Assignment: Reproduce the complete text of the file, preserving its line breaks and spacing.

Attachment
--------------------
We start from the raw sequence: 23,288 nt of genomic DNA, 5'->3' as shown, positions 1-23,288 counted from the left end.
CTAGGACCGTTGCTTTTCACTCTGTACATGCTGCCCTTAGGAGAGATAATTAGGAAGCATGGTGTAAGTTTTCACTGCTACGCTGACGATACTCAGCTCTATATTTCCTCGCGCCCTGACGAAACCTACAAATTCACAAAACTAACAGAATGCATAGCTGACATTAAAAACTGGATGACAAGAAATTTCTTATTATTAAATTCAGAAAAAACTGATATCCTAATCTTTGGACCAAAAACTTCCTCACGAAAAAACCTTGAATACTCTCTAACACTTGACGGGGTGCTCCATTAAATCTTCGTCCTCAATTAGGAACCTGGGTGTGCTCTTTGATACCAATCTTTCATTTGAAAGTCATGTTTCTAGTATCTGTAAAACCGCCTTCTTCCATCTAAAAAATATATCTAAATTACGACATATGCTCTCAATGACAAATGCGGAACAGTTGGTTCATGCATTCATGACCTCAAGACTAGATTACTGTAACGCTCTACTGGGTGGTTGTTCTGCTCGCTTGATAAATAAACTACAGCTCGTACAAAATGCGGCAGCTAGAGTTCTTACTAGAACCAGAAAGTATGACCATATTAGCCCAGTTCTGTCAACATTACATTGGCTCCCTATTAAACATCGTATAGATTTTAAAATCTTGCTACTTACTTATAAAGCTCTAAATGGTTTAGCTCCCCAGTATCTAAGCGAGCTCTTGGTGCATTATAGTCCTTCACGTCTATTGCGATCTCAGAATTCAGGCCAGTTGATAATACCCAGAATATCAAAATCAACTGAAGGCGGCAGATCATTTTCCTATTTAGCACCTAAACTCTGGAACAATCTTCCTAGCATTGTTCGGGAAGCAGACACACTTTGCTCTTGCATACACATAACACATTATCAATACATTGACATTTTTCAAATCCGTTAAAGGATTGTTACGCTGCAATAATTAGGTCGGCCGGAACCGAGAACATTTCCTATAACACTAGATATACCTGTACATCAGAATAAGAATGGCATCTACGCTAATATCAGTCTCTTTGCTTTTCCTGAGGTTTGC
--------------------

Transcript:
We start from the raw sequence: 23,288 nt of genomic DNA, 5'->3' as shown, positions 1-23,288 counted from the left end.
CTAGGACCGTTGCTTTTCACTCTGTACATGCTGCCCTTAGGAGAGATAATTAGGAAGCATGGTGTAAGTTTTCACTGCTACGCTGACGATACTCAGCTCTATATTTCCTCGCGCCCTGACGAAACCTACAAATTCACAAAACTAACAGAATGCATAGCTGACATTAAAAACTGGATGACAAGAAATTTCTTATTATTAAATTCAGAAAAAACTGATATCCTAATCTTTGGACCAAAAACTTCCTCACGAAAAAACCTTGAATACTCTCTAACACTTGACGGGGTGCTCCATTAAATCTTCGTCCTCAATTAGGAACCTGGGTGTGCTCTTTGATACCAATCTTTCATTTGAAAGTCATGTTTCTAGTATCTGTAAAACCGCCTTCTTCCATCTAAAAAATATATCTAAATTACGACATATGCTCTCAATGACAAATGCGGAACAGTTGGTTCATGCATTCATGACCTCAAGACTAGATTACTGTAACGCTCTACTGGGTGGTTGTTCTGCTCGCTTGATAAATAAACTACAGCTCGTACAAAATGCGGCAGCTAGAGTTCTTACTAGAACCAGAAAGTATGACCATATTAGCCCAGTTCTGTCAACATTACATTGGCTCCCTATTAAACATCGTATAGATTTTAAAATCTTGCTACTTACTTATAAAGCTCTAAATGGTTTAGCTCCCCAGTATCTAAGCGAGCTCTTGGTGCATTATAGTCCTTCACGTCTATTGCGATCTCAGAATTCAGGCCAGTTGATAATACCCAGAATATCAAAATCAACTGAAGGCGGCAGATCATTTTCCTATTTAGCACCTAAACTCTGGAACAATCTTCCTAGCATTGTTCGGGAAGCAGACACACTTTGCTCTTGCATACACATAACACATTATCAATACATTGACATTTTTCAAATCCGTTAAAGGATTGTTACGCTGCAATAATTAGGTCGGCCGGAACCGAGAACATTTCCTATAACACTAGATATACCTGTACATCAGAATAAGAATGGCATCTACGCTAATATCAGTCTCTTTGCTTTTCCTGAGGTTTGC